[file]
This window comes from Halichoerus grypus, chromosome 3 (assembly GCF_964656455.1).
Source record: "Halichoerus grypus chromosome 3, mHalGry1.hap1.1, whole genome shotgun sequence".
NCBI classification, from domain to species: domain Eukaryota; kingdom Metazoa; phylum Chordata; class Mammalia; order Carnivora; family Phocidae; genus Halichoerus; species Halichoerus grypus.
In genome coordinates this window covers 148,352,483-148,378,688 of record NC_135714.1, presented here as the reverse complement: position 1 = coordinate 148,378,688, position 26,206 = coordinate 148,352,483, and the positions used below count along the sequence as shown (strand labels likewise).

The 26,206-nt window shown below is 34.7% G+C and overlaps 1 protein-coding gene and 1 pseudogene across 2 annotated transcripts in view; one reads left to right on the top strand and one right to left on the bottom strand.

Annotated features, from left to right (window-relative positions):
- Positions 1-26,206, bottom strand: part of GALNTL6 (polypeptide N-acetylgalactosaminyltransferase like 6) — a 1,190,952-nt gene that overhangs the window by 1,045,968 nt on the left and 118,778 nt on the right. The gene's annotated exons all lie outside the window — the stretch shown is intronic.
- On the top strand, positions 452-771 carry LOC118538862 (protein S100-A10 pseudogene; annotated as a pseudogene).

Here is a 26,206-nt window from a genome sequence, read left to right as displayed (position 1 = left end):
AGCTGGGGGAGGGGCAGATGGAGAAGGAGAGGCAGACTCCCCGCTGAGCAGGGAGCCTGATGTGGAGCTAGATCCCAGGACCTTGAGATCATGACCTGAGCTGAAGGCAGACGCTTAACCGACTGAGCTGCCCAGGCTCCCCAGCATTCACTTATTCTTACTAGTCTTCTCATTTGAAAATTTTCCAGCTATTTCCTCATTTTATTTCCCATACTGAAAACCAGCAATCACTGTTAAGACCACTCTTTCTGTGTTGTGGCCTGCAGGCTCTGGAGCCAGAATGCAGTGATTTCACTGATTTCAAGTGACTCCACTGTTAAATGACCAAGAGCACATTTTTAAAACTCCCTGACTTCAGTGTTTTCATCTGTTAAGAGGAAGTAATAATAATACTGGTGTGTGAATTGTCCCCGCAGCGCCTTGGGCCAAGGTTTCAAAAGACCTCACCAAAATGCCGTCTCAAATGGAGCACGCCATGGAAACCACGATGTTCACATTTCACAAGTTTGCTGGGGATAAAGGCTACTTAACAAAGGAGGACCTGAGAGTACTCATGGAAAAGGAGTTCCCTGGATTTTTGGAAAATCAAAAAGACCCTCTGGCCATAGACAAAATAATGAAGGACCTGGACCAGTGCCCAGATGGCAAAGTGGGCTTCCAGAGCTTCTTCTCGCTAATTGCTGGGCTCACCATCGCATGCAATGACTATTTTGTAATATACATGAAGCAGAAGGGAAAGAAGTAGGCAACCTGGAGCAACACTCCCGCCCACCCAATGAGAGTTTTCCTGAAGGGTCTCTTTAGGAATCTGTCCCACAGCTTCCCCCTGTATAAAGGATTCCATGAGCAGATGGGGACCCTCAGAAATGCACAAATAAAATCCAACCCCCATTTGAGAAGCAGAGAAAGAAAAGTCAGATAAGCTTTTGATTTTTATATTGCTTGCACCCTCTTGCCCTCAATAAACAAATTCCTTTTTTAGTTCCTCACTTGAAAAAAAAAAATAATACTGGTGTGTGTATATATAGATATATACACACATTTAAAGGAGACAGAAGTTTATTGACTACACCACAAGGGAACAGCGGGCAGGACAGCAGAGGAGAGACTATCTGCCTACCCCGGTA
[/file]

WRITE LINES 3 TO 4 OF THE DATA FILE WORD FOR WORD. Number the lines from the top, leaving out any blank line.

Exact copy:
NCBI classification, from domain to species: domain Eukaryota; kingdom Metazoa; phylum Chordata; class Mammalia; order Carnivora; family Phocidae; genus Halichoerus; species Halichoerus grypus.
In genome coordinates this window covers 148,352,483-148,378,688 of record NC_135714.1, presented here as the reverse complement: position 1 = coordinate 148,378,688, position 26,206 = coordinate 148,352,483, and the positions used below count along the sequence as shown (strand labels likewise).